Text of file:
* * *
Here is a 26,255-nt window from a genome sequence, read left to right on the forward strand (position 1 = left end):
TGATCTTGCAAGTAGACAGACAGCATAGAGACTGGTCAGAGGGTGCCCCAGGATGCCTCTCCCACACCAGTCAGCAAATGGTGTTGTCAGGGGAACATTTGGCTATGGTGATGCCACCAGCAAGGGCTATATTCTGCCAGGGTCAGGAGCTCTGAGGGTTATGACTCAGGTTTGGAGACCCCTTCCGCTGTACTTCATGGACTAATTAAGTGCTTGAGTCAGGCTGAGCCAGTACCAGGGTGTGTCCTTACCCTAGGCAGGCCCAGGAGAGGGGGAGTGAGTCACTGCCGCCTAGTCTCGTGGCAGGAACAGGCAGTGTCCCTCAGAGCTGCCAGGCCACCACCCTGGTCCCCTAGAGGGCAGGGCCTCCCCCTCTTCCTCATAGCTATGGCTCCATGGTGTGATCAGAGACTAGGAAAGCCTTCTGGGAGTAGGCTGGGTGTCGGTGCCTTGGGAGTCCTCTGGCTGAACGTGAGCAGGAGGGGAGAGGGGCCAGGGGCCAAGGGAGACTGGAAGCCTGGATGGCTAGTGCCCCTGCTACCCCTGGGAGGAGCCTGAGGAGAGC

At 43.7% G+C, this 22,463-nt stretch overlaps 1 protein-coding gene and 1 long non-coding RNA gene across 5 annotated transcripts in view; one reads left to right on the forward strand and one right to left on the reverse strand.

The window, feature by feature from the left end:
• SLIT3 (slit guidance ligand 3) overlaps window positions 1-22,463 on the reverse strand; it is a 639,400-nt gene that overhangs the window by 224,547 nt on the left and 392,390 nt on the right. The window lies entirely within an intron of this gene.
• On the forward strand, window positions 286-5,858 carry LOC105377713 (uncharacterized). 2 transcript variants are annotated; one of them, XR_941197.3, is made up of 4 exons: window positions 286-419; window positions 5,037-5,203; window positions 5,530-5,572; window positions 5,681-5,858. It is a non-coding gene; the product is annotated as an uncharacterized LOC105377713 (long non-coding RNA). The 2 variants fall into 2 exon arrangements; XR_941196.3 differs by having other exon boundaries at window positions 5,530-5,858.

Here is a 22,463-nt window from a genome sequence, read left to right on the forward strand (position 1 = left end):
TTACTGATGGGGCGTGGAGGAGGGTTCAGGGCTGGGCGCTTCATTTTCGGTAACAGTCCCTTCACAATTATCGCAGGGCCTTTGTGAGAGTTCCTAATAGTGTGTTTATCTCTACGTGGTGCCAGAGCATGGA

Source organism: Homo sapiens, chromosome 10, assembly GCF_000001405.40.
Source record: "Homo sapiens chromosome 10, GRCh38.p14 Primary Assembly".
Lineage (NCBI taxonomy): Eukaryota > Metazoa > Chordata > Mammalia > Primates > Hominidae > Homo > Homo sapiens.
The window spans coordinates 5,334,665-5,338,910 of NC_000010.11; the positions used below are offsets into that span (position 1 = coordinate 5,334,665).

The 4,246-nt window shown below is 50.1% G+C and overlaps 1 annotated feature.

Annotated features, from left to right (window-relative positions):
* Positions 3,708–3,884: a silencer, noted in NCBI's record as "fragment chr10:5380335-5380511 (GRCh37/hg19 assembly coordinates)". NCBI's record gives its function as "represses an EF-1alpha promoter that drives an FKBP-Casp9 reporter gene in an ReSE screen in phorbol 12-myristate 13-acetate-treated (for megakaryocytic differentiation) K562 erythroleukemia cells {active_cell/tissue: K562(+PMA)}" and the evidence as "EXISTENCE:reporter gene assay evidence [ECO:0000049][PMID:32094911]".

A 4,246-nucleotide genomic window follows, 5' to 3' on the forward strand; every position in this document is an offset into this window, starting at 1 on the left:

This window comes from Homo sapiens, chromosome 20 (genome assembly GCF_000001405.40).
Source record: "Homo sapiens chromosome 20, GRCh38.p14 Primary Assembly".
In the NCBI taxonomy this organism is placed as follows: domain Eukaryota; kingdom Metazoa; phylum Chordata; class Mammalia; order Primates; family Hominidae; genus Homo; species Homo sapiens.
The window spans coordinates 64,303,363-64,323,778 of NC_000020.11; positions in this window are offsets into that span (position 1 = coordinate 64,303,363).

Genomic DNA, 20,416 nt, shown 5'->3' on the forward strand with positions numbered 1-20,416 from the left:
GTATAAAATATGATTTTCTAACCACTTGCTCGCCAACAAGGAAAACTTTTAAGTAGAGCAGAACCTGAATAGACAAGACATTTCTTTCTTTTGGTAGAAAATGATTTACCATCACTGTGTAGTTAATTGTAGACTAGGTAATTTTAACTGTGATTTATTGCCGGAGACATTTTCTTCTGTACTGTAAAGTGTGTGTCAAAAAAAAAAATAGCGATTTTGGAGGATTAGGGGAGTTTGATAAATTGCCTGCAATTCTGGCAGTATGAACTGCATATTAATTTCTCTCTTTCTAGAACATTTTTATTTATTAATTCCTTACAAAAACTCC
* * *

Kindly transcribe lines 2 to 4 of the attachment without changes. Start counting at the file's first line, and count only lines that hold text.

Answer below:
TGATCTTGCAAGTAGACAGACAGCATAGAGACTGGTCAGAGGGTGCCCCAGGATGCCTCTCCCACACCAGTCAGCAAATGGTGTTGTCAGGGGAACATTTGGCTATGGTGATGCCACCAGCAAGGGCTATATTCTGCCAGGGTCAGGAGCTCTGAGGGTTATGACTCAGGTTTGGAGACCCCTTCCGCTGTACTTCATGGACTAATTAAGTGCTTGAGTCAGGCTGAGCCAGTACCAGGGTGTGTCCTTACCCTAGGCAGGCCCAGGAGAGGGGGAGTGAGTCACTGCCGCCTAGTCTCGTGGCAGGAACAGGCAGTGTCCCTCAGAGCTGCCAGGCCACCACCCTGGTCCCCTAGAGGGCAGGGCCTCCCCCTCTTCCTCATAGCTATGGCTCCATGGTGTGATCAGAGACTAGGAAAGCCTTCTGGGAGTAGGCTGGGTGTCGGTGCCTTGGGAGTCCTCTGGCTGAACGTGAGCAGGAGGGGAGAGGGGCCAGGGGCCAAGGGAGACTGGAAGCCTGGATGGCTAGTGCCCCTGCTACCCCTGGGAGGAGCCTGAGGAGAGC

At 43.7% G+C, this 22,463-nt stretch overlaps 1 protein-coding gene and 1 long non-coding RNA gene across 5 annotated transcripts in view; one reads left to right on the forward strand and one right to left on the reverse strand.

The window, feature by feature from the left end: